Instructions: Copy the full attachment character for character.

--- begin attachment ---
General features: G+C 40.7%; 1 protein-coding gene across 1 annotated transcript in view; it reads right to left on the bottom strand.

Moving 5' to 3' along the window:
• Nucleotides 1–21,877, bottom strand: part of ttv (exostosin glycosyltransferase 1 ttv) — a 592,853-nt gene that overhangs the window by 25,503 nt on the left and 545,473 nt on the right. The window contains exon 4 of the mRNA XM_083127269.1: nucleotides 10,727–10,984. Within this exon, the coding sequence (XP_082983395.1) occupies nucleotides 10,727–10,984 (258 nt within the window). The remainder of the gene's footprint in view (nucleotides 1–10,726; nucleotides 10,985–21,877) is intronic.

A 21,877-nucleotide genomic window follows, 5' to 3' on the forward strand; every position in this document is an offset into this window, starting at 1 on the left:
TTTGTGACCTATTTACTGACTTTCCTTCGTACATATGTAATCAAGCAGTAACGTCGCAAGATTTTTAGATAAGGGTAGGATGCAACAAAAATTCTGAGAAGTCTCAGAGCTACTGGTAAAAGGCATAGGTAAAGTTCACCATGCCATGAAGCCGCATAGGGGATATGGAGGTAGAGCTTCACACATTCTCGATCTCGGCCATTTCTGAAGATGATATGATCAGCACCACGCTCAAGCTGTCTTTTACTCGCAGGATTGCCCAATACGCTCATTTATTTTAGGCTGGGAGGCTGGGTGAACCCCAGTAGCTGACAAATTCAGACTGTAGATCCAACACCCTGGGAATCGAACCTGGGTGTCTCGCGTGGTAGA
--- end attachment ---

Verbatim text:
General features: G+C 40.7%; 1 protein-coding gene across 1 annotated transcript in view; it reads right to left on the bottom strand.

Moving 5' to 3' along the window:
• Nucleotides 1–21,877, bottom strand: part of ttv (exostosin glycosyltransferase 1 ttv) — a 592,853-nt gene that overhangs the window by 25,503 nt on the left and 545,473 nt on the right. The window contains exon 4 of the mRNA XM_083127269.1: nucleotides 10,727–10,984. Within this exon, the coding sequence (XP_082983395.1) occupies nucleotides 10,727–10,984 (258 nt within the window). The remainder of the gene's footprint in view (nucleotides 1–10,726; nucleotides 10,985–21,877) is intronic.

A 21,877-nucleotide genomic window follows, 5' to 3' on the forward strand; every position in this document is an offset into this window, starting at 1 on the left:
TTTGTGACCTATTTACTGACTTTCCTTCGTACATATGTAATCAAGCAGTAACGTCGCAAGATTTTTAGATAAGGGTAGGATGCAACAAAAATTCTGAGAAGTCTCAGAGCTACTGGTAAAAGGCATAGGTAAAGTTCACCATGCCATGAAGCCGCATAGGGGATATGGAGGTAGAGCTTCACACATTCTCGATCTCGGCCATTTCTGAAGATGATATGATCAGCACCACGCTCAAGCTGTCTTTTACTCGCAGGATTGCCCAATACGCTCATTTATTTTAGGCTGGGAGGCTGGGTGAACCCCAGTAGCTGACAAATTCAGACTGTAGATCCAACACCCTGGGAATCGAACCTGGGTGTCTCGCGTGGTAGA